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A Bit of Housing Cheer: Rent Increases Moderate in June

New York City was No. 1 in one-bedroom rents, with a monthly total of $3,600. It was tied for first in two-bedroom rents at $3,950.
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Residential-rental prices have soared during the pandemic.

Median rent in the top 50 metropolitan markets hit a record $1,849 in May, up 15.5% from a year earlier, according to Realtor.com, a real estate services firm. It was the 15th straight month of record rent.

But things may be starting to calm down.

In the top 100 metro markets, median one-bedroom rent firmed 0.5% to $1,422 in June from May, down from 1% to 2% gains during the pandemic, according to online rental brokerage Zumper

To be sure, the year-over-year increase totaled about 11% in June.

Two-bedroom rent fell 2.9% to $1,708 in June from May and was up about 9% from a year earlier. 

The month-over-month decline is “a signal that some consumers who’d put off buying a home are finally making the jump as housing prices begin to level off,” Zumper said in the report.

As for individual cities, New York was No. 1 in one-bedroom rents, with a monthly figure of $3,600. It was tied for first in two-bedroom rents with San Francisco, with a monthly total of $3,950.

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There were glimmers of hope in Realtor.com’s report on May rents, too. The 15.5% rent increase for the 12 months through May represented the smallest figure since September 2021. The annual growth rate has slowed each month after peaking at 17.3% in January 2022.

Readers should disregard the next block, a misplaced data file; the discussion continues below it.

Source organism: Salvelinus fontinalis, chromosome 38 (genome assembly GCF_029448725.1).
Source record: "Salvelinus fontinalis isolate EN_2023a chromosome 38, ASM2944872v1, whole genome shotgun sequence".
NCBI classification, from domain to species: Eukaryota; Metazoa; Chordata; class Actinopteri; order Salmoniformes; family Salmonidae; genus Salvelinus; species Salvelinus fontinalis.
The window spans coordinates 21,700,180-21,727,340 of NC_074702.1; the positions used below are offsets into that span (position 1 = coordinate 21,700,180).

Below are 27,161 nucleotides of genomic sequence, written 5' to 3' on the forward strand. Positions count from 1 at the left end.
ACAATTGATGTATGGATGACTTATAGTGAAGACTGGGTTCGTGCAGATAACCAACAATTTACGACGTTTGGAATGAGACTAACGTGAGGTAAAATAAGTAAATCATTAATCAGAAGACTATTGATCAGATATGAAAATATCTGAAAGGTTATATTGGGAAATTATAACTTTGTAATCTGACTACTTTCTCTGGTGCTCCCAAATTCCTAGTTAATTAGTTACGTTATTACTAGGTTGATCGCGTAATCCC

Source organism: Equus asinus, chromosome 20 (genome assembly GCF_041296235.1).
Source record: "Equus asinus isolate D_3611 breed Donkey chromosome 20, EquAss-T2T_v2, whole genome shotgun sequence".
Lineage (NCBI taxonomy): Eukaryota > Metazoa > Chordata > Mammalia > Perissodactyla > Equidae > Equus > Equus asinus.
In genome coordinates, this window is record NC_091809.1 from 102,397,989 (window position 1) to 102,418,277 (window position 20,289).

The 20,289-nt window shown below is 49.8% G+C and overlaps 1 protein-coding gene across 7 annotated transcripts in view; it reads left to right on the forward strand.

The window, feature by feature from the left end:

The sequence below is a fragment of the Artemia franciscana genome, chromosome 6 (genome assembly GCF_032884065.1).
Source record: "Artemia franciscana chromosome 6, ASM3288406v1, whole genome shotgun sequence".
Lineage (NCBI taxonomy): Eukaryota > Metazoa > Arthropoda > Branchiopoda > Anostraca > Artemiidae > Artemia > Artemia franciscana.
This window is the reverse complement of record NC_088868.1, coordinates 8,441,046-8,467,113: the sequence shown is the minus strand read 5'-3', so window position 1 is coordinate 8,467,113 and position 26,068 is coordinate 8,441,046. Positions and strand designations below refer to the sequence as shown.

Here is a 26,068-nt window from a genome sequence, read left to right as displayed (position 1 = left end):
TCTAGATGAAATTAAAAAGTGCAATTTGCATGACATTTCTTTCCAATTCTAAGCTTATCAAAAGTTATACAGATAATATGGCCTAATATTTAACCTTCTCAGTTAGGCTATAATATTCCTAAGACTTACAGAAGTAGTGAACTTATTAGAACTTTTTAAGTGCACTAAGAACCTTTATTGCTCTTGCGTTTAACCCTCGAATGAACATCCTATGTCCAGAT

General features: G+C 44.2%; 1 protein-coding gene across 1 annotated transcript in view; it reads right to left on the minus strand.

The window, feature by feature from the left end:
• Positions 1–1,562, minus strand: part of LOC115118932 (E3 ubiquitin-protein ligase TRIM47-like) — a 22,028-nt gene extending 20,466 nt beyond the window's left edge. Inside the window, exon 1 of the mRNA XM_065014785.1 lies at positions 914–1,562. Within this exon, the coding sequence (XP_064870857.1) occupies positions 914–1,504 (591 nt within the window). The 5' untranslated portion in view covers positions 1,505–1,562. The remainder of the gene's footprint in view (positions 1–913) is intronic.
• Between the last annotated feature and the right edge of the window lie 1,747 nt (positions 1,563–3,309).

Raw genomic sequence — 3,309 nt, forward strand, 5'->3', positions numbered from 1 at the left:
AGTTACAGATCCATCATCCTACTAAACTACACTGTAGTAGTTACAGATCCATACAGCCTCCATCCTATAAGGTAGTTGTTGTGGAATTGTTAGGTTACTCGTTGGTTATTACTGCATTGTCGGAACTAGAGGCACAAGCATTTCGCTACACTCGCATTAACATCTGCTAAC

And there’s some good news elsewhere on the housing front too.

Inventory Increase

Home inventories are on the rise, increasing an annualized 18.7% in June, according to real estate services firm Realtor.com. That’s a record for Realtor.com data going back to 2017. It was the second straight monthly increase.

“This turnaround in inventory is being driven by both sellers entering the market and by moderating demand,” Realtor.com economists Sabrina Speianu and Danielle Hale wrote in a commentary.

“Newly listed homes entered the market at a higher rate (up 4.5% year-over-year) than in the recent past,” they said.

Meanwhile, “moderating demand has taken a larger toll this month, with pending listings declining sizably (down 16.3%) compared to last year,” they said.

Shorter Shelf Life

“Nonetheless, homes are still spending less time on the market compared to last year and prices are still rising, partially driven by an increase in newly listed larger homes and slow adjustments to seller expectations.”

Those bigger homes represent “opportunities for move-up buyers, as newly listed homes skewed larger,” Hale said. “This first wave of supply improvements may be particularly opportune for summer sellers looking to upgrade from their starter homes.”

Looking forward, “while we anticipate that more inventory will eventually cool the feverish pace of competition, the typical buyer has yet to see meaningful relief from quickly selling homes and record-high asking prices,” Hale said.